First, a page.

But the other thing that was lacking from Paul Krugman's book is a discussion of the possibility that the current Euro crisis and other worrying developments could actually be part of a deliberate policy by the money masters. With the things I've been reading recently, which argue quite strongly that many of the depressions that have occured over the last two centuries were probably deliberately manufactured, it seems to me that the reason why no economists can provide a convincing explanation of why they believe that massive austerity can boost the economy, is that they are involved in producing a smoke screen to hide something altogether more sinister.

Whatever the explanation, I find it very strange that someone like Paul Krugman who is so clearly arguing for the right sort of solution seems to have missed the vital fact that makes the "austerian" view totally untenable. The public can have both - they can get their governments out of debt AND give the massive boost to the economy needed to end the depression. But it involves taking on the banking cartel that has rigged the system.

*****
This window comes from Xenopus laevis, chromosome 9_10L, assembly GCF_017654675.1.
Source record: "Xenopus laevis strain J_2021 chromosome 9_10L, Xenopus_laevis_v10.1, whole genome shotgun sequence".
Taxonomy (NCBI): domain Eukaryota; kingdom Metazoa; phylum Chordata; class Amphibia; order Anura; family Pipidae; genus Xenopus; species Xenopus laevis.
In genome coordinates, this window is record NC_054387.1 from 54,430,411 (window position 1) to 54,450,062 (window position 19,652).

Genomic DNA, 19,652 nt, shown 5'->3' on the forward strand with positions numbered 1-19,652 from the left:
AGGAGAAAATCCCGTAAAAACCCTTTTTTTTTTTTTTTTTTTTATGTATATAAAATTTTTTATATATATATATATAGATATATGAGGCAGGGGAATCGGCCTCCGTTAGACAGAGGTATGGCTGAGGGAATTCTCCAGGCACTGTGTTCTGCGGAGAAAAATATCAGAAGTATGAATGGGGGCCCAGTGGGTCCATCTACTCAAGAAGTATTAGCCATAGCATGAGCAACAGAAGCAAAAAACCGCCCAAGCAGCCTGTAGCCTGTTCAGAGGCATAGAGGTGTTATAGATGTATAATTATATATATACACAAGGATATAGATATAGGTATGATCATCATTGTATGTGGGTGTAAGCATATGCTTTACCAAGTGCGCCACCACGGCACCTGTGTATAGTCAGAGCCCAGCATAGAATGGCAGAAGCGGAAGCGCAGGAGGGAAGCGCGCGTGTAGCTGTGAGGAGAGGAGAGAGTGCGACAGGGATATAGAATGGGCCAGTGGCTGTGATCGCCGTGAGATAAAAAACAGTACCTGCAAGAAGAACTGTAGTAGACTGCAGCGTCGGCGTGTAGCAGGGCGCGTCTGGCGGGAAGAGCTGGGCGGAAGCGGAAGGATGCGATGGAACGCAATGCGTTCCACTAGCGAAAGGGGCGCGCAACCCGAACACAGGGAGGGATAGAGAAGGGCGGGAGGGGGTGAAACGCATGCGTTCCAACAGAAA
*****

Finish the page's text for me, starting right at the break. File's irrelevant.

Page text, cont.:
1. "Or could it be that the establishment economists dare not expose the scandal because they are, to some extent, part of the system?".

    Follow the Yellow Brick road ...

  2. "Follow the Yellow Brick road..."

    Indeed, that's what I'm doing. And I'm getting increasingly convinced that there is an absolutely massive cover up going on here. Why is no-one talking about this obvious option? Any politician who offered to save taxpayers  $450 million a year in interest payments (in the US) and $370.8 billion a year in the EU would surely get everyone's vote. Why aren't there political parties putting that forward as an option?

    Have they really all been bought?

  3. Rather than having been bought, I think it's more a case of them selling themselves to the banking institutions; who in turn use the situation to their own advantage.